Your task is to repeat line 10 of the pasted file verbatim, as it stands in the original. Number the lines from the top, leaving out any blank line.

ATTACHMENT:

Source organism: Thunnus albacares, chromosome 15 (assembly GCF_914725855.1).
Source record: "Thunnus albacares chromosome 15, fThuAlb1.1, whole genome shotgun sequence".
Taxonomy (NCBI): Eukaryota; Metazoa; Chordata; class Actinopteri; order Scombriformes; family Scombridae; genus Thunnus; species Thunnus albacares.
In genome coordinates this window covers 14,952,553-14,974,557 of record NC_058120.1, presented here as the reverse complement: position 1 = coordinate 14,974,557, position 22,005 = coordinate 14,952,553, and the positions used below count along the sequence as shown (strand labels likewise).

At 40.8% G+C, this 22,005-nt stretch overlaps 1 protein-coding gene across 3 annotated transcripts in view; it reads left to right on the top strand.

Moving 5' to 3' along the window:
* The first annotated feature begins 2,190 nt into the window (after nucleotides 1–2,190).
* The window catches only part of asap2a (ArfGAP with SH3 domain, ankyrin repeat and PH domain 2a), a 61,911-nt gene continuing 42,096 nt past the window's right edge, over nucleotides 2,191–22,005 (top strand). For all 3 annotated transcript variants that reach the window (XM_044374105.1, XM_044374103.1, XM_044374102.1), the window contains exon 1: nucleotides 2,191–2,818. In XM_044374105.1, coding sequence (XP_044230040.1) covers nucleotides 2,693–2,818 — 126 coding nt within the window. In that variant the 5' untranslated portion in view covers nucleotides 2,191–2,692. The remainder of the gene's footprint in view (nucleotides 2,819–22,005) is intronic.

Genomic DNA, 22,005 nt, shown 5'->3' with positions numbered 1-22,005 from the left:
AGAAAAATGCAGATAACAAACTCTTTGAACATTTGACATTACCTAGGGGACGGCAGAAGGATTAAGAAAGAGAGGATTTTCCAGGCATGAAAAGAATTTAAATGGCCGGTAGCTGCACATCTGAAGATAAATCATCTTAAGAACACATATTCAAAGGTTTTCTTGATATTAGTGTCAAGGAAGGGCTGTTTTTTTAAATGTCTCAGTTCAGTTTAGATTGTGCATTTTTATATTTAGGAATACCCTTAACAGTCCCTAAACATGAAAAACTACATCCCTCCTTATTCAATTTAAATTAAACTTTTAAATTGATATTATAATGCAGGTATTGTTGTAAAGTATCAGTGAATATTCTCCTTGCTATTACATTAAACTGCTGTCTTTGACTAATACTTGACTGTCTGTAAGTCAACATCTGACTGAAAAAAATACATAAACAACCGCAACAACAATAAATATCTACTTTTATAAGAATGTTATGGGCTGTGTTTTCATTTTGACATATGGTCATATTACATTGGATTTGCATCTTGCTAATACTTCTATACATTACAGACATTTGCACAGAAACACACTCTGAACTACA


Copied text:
AGAAAAATGCAGATAACAAACTCTTTGAACATTTGACATTACCTAGGGGACGGCAGAAGGATTAAGAAAGAGAGGATTTTCCAGGCATGAAAAGAATTTAAATGGCCGGTAGCTGCACATCTGAAGATAAATCATCTTAAGAACACATATTCAAAGGTTTTCTTGATATTAGTGTCAAGGAAGGGCTGTTTTTTTAAATGTCTCAGTTCAGTTTAGATTGTGCATTTTTATATTTAGGAATACCCTTAACAGTCCCTAAACATGAAAAACTACATCCCTCCTTATTCAATTTAAATTAAACTTTTAAATTGATATTATAATGCAGGTATTGTTGTAAAGTATCAGTGAATATTCTCCTTGCTATTACATTAAACTGCTGTCTTTGACTAATACTTGACTGTCTGTAAGTCAACATCTGACTGAAAAAAATACATAAACAACCGCAACAACAATAAATATCTACTTTTATAAGAATGTTATGGGCTGTGTTTTCATTTTGACATATGGTCATATTACATTGGATTTGCATCTTGCTAATACTTCTATACATTACAGACATTTGCACAGAAACACACTCTGAACTACA